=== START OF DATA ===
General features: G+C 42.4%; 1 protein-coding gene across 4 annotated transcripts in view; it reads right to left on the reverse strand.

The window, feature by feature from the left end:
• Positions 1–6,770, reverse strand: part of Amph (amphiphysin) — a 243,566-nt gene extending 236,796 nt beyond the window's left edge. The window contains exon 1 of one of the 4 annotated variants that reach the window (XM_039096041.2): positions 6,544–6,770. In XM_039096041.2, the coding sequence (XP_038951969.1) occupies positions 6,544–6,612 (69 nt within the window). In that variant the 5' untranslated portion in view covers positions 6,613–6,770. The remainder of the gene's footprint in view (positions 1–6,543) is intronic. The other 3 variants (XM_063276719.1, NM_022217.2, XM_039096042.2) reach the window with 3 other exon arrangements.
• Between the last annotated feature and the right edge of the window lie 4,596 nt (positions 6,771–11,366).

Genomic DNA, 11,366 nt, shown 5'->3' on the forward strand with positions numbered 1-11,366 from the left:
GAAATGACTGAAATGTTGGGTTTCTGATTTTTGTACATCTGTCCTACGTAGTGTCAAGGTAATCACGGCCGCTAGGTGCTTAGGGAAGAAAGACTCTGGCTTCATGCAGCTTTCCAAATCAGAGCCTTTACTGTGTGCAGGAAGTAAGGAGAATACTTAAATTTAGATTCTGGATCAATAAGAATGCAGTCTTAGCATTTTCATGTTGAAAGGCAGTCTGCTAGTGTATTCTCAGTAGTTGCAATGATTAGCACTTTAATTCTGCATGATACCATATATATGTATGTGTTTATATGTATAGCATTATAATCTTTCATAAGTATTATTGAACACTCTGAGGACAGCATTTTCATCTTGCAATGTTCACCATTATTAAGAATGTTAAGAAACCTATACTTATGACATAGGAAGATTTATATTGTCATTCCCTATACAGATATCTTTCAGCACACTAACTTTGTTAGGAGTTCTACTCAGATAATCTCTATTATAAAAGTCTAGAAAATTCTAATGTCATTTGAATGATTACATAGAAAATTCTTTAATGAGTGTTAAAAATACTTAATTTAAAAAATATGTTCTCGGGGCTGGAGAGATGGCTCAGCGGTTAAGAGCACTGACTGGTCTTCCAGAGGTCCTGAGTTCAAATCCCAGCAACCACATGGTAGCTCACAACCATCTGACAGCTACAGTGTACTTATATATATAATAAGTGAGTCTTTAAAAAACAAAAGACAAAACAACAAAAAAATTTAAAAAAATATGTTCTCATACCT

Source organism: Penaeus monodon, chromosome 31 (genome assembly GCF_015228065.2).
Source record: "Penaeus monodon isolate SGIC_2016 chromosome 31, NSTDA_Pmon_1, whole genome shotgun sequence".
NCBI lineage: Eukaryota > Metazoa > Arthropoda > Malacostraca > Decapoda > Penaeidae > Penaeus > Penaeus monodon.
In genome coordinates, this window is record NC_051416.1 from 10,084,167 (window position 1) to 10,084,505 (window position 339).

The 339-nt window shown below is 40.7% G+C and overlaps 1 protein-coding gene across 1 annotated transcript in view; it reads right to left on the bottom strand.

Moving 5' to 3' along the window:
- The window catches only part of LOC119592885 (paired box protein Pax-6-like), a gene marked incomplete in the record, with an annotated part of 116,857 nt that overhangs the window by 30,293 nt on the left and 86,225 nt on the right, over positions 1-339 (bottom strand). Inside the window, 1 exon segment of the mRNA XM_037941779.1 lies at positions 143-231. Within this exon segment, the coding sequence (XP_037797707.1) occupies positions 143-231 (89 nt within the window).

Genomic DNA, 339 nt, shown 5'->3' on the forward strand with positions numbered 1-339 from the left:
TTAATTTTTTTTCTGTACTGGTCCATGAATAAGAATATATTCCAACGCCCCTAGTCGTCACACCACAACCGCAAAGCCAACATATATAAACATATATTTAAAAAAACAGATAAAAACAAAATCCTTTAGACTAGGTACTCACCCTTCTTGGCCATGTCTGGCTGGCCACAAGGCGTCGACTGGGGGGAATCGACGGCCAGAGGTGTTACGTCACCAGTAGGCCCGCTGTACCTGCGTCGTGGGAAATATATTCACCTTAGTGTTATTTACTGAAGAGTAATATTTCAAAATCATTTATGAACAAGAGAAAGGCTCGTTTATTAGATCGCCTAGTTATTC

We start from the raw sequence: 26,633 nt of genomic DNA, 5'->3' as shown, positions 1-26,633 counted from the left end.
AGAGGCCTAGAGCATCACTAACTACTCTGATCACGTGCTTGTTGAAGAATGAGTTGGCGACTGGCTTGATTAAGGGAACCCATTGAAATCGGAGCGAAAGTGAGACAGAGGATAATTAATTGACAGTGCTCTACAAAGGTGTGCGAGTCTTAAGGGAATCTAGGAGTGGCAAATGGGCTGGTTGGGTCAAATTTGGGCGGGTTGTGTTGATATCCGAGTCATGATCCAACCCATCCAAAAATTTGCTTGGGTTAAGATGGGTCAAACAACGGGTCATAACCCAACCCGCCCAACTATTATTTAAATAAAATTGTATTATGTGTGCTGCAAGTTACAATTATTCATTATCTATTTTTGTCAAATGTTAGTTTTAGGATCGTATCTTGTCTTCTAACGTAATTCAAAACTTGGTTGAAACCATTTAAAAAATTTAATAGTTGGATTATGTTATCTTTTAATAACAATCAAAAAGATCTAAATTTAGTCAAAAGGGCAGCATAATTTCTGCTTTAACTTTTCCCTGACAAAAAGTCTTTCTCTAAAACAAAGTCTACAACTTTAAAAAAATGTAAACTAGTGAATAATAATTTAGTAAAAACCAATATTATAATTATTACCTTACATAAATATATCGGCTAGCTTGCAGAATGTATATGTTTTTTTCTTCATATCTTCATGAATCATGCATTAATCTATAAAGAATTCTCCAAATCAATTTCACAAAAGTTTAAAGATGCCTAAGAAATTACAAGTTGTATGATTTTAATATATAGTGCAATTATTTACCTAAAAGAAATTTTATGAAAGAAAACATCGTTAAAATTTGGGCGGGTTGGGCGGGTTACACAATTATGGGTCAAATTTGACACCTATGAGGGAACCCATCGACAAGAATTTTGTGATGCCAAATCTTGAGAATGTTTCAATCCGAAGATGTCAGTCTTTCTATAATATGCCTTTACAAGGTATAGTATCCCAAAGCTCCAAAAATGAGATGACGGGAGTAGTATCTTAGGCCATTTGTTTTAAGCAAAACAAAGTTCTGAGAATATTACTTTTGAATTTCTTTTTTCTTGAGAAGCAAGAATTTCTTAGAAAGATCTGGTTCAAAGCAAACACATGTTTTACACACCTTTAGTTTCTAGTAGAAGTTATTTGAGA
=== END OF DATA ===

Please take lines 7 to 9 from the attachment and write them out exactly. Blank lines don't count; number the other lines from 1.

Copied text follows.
Source organism: Penaeus monodon, chromosome 31 (genome assembly GCF_015228065.2).
Source record: "Penaeus monodon isolate SGIC_2016 chromosome 31, NSTDA_Pmon_1, whole genome shotgun sequence".
NCBI lineage: Eukaryota > Metazoa > Arthropoda > Malacostraca > Decapoda > Penaeidae > Penaeus > Penaeus monodon.